People, Society & Culture of Tunbridge Wells in the 18th Century & later.

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Eighteenth Century Post-Bag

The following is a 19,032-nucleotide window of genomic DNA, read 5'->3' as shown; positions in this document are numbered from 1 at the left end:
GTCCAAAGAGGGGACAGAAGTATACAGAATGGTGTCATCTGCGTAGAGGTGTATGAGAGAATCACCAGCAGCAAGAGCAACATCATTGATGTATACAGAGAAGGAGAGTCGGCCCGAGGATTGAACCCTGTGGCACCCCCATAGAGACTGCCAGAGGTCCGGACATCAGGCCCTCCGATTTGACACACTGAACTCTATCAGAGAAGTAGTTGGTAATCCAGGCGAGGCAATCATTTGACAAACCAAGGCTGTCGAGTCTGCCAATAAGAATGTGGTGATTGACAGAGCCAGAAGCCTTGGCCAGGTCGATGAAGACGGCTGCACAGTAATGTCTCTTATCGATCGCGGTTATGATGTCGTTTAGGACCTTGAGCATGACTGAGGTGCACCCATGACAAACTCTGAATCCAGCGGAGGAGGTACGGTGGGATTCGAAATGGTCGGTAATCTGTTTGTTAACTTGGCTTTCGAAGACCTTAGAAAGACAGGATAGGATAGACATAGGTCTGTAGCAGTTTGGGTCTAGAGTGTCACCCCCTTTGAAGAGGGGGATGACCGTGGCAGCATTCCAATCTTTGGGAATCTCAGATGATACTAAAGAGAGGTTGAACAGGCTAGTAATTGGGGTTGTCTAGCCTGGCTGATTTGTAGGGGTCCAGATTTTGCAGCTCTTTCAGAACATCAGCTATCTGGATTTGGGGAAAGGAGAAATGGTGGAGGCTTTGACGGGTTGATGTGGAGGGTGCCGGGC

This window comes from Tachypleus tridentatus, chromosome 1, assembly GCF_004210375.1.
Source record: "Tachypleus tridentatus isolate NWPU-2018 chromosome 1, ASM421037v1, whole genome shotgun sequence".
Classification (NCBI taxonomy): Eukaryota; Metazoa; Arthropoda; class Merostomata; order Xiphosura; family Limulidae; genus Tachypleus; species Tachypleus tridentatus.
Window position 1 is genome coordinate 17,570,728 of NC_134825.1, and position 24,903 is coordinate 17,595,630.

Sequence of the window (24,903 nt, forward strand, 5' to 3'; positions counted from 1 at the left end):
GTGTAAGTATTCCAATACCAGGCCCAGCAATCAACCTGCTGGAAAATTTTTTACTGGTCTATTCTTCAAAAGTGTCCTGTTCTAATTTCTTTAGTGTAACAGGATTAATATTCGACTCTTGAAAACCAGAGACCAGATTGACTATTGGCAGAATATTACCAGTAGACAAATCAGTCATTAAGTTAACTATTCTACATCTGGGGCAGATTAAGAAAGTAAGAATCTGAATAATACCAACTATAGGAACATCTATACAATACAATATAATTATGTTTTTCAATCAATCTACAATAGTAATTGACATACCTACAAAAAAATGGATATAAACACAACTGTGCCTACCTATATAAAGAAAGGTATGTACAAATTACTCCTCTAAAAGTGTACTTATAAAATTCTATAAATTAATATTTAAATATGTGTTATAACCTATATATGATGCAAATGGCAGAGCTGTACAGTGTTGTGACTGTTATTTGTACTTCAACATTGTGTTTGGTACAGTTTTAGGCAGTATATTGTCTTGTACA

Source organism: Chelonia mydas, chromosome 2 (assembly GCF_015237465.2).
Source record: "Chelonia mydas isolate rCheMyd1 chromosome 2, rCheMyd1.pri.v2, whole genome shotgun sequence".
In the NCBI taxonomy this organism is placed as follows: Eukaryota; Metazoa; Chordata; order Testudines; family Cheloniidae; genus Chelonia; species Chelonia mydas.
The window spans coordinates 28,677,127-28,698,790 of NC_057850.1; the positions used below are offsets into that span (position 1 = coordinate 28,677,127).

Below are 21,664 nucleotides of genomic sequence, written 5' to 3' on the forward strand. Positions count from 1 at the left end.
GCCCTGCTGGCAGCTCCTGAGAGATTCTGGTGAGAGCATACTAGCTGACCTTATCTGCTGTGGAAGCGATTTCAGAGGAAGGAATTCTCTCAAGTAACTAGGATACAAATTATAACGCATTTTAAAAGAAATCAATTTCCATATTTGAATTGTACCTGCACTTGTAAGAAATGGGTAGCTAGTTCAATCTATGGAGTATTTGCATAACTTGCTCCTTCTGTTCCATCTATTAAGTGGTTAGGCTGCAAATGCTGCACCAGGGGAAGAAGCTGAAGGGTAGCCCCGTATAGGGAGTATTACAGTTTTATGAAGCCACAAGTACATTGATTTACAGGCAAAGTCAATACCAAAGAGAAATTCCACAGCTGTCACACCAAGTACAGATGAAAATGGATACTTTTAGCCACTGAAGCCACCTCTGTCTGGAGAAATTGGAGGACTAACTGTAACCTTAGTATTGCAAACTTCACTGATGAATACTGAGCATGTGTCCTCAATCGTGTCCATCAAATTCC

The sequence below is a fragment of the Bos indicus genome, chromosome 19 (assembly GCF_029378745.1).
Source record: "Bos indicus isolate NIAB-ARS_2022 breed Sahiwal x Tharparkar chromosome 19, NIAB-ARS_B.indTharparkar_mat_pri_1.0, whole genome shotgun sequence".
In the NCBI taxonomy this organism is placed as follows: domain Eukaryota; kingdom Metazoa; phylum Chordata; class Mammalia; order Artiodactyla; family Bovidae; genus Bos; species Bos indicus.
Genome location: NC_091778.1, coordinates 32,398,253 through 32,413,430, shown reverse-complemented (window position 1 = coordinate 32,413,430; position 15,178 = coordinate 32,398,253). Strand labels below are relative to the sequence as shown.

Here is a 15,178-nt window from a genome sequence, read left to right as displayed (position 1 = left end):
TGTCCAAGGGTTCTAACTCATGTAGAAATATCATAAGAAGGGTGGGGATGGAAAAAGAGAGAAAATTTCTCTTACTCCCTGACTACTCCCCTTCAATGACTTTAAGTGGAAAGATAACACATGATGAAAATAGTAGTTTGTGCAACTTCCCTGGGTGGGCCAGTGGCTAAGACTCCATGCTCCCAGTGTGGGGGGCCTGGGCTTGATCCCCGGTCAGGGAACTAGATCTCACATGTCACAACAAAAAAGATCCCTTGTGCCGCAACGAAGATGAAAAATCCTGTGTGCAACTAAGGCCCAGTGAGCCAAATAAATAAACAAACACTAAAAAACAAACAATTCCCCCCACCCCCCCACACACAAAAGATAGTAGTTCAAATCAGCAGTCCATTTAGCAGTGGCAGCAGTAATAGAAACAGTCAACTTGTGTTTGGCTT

clerk, Lady Talbot, Lord March, and Lord Eglinton; Lord Granby and Lord Powis are just gone away, as is the Duchess of Somerset and her daughters; Lady Winchelsea, Mr. Edward Finch and Mrs. Finch, Mr. Vane and Mrs. Hope, Lady Lucy and Col. Howard are here; Mr. and Mrs. Ellis arrived last night; besides these we have several people of fashion, and of Jews a great and mighty tribe. Within this week we have had a great number of people, but for the most part they rather have added to the number than to the dignity of our company. I was sorry the Dutchess of Somerset left us; her behaviour was so obliging and so proper, I thought her a good example for persons of great rank; it is surprizing that the princely state, and princely pride, she had been so long used to, should have left her such an easiness of manners; she seemed to say and do what was civil without the in­tention of being gracious. Lady Francis Seymour is very handsome, Lady Charlotte is not so, but more agreeable than her sister by an unaffected good humour. In many respects this place is inferior to the Bath, in some it is better. We are not confined here in streets; the houses are scattered irregularly,
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